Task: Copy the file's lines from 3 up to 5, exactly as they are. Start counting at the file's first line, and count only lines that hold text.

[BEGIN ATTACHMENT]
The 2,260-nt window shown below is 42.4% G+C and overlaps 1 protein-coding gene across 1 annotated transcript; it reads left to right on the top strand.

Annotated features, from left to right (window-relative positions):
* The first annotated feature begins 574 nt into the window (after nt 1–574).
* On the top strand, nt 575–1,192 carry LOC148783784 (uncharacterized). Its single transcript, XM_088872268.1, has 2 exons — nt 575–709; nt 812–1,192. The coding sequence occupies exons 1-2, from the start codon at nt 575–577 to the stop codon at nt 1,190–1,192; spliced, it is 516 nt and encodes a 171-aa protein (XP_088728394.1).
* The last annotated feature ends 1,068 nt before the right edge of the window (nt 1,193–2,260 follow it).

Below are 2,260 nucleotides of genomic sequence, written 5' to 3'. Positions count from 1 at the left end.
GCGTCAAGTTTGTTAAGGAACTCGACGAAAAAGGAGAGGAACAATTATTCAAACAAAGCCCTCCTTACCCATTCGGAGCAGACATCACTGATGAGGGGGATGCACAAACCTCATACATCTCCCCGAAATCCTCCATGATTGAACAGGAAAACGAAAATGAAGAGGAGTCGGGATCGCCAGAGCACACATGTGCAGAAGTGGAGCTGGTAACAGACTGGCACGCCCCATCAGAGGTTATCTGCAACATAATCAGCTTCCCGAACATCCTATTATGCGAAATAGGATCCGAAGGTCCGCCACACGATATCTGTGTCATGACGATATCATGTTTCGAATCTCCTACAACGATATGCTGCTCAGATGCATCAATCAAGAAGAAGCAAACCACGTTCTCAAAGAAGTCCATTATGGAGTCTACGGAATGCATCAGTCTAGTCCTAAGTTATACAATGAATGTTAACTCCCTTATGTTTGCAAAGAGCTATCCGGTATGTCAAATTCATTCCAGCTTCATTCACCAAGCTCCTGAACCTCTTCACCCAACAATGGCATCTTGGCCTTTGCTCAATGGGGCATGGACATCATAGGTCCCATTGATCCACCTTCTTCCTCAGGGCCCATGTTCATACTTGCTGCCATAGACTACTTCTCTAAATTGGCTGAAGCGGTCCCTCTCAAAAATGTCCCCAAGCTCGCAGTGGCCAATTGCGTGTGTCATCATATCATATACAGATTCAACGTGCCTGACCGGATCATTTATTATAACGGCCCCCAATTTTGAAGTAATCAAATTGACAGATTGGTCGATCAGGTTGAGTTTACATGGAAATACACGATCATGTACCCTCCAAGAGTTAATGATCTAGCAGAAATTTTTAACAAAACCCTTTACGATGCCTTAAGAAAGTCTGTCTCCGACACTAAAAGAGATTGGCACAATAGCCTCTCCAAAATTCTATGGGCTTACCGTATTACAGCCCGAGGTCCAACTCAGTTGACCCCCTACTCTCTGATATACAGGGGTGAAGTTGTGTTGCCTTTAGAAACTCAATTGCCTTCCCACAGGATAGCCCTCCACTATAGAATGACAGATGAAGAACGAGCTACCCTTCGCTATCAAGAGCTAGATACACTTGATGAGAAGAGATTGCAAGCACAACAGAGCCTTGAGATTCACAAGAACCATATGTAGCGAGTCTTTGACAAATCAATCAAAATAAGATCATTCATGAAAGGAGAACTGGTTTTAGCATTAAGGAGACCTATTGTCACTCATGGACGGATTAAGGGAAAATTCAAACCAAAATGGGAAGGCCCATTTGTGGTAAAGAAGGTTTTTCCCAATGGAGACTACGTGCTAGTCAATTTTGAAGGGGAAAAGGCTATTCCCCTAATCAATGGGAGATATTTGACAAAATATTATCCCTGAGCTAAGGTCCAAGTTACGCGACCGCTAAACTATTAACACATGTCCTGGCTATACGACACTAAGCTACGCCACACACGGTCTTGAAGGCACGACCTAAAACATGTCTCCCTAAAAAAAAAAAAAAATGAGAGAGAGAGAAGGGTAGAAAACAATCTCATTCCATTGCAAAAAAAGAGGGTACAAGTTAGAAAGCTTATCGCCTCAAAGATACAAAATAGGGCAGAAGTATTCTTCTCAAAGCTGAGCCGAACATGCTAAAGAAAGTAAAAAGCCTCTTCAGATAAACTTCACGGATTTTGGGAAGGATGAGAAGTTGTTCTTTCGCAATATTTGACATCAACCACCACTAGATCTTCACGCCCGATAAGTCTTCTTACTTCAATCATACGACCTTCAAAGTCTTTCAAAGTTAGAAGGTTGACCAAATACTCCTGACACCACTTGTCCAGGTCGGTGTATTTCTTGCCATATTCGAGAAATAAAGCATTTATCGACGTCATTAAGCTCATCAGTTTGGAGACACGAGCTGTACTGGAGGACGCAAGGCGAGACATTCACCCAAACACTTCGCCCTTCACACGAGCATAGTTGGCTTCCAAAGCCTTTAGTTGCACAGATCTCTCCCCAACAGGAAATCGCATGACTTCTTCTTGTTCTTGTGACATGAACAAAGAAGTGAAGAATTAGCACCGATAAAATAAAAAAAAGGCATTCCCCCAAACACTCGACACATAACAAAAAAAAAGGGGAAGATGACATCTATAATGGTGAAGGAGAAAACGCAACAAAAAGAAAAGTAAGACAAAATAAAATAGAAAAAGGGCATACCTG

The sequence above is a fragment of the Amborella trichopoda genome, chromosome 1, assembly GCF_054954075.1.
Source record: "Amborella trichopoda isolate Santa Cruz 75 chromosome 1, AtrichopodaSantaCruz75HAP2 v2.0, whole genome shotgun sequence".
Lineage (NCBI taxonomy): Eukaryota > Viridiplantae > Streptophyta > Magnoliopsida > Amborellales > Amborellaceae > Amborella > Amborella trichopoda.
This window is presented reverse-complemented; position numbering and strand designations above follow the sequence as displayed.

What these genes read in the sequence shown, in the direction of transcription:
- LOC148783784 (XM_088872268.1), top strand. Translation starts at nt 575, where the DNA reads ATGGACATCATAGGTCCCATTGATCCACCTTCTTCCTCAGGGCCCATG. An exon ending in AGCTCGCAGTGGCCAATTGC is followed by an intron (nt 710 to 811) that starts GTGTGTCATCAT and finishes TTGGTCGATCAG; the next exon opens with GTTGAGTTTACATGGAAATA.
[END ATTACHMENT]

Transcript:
* The first annotated feature begins 574 nt into the window (after nt 1–574).
* On the top strand, nt 575–1,192 carry LOC148783784 (uncharacterized). Its single transcript, XM_088872268.1, has 2 exons — nt 575–709; nt 812–1,192. The coding sequence occupies exons 1-2, from the start codon at nt 575–577 to the stop codon at nt 1,190–1,192; spliced, it is 516 nt and encodes a 171-aa protein (XP_088728394.1).
* The last annotated feature ends 1,068 nt before the right edge of the window (nt 1,193–2,260 follow it).